In August, Mt. Laurel resident and Parkway Elementary School fourth grader Angelina Tolentino visited the historic Augusta National Golf Club to compete in the National Drive, Chip and Putt competition.
Getting the chance to compete at Augusta is something few golfers get to do in a lifetime. Angelina got to play at Augusta at the age of 9.
Angelina’s supreme golf skills allowed her to qualify for the National Drive, Chip and Putt competition, taking place during the weekend of April 2.
Angelina began golfing at the age of 5. She quickly picked up on the basics of the game and, within a few years, was on the U.S. Kids Golf Tour in the Philadelphia area, and even competed in the U.S. Kids 8-year-old World Championship in 2015, finishing tied for 15th place.
The National Drive, Chip and Putt competition is different than a regular round of golf. The competition is a skills test where competitors are graded based on their ability to drive, chip and putt. Scoring for the driving part of the competition is based on how far the ball goes combined with keeping the ball on the fairway. In the chipping and putting portions, golfers take three shots and are scored based on how close the ball lands to the hole.
Fortunately, Angelina’s skills fit the competition perfectly.
“I am really good at chipping,” she said. “I’m also good at driving.”
To qualify for nationals, golfers must win at the local and regional levels first. This was no problem for Angelina.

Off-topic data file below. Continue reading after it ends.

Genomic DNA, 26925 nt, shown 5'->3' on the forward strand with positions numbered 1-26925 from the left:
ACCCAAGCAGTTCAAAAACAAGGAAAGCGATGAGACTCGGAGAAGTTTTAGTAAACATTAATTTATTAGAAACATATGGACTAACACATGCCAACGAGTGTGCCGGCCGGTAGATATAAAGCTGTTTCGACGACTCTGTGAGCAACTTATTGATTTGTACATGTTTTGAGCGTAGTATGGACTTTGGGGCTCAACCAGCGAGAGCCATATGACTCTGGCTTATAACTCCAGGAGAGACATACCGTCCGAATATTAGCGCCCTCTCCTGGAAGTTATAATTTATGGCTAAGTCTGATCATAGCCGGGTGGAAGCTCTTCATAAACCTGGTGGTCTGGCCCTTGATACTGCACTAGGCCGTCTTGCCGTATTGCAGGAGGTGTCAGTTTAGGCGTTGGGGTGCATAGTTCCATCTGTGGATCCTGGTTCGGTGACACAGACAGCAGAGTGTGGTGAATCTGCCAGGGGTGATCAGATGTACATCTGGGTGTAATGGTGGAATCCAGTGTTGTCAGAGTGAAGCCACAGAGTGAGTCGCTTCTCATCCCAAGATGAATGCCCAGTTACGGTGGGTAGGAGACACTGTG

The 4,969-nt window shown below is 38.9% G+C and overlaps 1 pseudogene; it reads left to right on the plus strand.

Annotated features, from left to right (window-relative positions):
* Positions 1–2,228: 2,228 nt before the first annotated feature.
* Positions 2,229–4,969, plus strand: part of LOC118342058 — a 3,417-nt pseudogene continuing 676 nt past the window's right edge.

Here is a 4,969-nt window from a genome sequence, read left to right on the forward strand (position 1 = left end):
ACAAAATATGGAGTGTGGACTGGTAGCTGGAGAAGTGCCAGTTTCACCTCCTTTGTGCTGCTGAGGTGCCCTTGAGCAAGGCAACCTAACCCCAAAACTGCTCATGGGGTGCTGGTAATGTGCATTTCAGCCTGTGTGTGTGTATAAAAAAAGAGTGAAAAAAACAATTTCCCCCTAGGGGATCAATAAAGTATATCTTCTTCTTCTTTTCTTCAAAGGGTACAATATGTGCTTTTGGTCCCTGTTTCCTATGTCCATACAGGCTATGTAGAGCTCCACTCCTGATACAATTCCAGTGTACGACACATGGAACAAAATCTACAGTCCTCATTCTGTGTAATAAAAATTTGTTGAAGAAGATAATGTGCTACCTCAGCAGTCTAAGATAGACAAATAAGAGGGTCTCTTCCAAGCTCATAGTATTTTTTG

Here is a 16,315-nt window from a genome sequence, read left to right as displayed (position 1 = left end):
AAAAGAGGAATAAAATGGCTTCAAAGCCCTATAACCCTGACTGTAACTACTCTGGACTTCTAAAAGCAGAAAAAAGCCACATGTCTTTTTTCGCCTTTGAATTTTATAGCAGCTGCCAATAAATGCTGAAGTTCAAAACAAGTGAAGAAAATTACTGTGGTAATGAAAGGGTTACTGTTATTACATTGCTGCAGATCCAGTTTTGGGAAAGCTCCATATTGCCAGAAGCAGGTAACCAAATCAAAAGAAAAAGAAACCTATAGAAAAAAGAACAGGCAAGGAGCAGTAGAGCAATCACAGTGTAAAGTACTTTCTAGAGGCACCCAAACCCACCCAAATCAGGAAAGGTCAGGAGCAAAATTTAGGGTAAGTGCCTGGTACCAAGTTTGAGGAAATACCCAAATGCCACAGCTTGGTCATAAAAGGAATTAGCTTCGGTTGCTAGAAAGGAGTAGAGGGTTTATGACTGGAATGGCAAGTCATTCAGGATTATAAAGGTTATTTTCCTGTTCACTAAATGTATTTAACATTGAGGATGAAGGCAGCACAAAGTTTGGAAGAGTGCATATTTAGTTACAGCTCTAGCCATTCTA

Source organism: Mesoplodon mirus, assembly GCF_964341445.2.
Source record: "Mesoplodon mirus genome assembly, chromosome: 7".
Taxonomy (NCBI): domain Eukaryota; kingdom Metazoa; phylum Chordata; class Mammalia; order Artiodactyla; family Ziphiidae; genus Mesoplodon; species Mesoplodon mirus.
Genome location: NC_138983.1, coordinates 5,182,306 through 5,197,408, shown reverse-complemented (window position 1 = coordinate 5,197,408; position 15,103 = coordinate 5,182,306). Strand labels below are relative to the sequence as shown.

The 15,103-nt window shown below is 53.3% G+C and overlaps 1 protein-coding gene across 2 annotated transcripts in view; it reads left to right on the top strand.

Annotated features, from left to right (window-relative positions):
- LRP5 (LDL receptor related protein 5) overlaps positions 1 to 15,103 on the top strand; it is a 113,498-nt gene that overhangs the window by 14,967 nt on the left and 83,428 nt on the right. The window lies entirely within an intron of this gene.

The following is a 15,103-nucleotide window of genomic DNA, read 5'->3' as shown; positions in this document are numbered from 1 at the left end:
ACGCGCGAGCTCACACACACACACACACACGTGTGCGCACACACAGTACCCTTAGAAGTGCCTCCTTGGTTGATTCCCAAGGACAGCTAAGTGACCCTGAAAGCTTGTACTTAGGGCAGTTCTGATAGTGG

“There was a local qualifier at Sunnybrook Golf Club (in Plymouth Meeting, Pa.),” Angelina said. “At the local tournament I won that. After that was regionals at Congressional Golf Club, (Bethesda, Md.). I won that.”
At the national competition, Angelina finished in seventh place in the girls’ 7 to 9 year old division. She scored particularly high in chipping, finishing with the second-highest score among her competitors.
However, the competition was only part of the experience of Augusta. Angelina talked excitedly of being able to see the historic golf course in person and meeting professional golfers Rickie Fowler and Jason Day.
“It was exciting to see Augusta National Golf Club,” Angelina said. “It was a beautiful course.”
Angelina puts in a lot of hard work to continue improving her skills. She attends Lou Guzzi Golf Academy in Pennsylvania. “Golf Magazine” has previously named Guzzi one of the top golf teachers in the United States. She also spends a lot of time practicing in her hometown at Ramblewood Country Club.
“She practices on the course three hours a day for five days,” her father Vincent said. “She puts in time at the Golf Performance Institute in Mt. Laurel. She has an instructor there.”
“Of course, she has to have time to do her homework,” Vincent added. “Homework comes first.”
Angelina will be busy again this summer as she continues to compete in a variety of U.S. Kids golf tournaments. She also hopes to return to Augusta next year as a 10-year-old.
“She wants to try to qualify again for the drive, chip and putt for 2017,” Vincent said.
Angelina doesn’t plan on stopping at U.S. Kids events and youth competitions. She has a much larger goal in mind.
“I want to be a pro golfer when I grow up,” she said.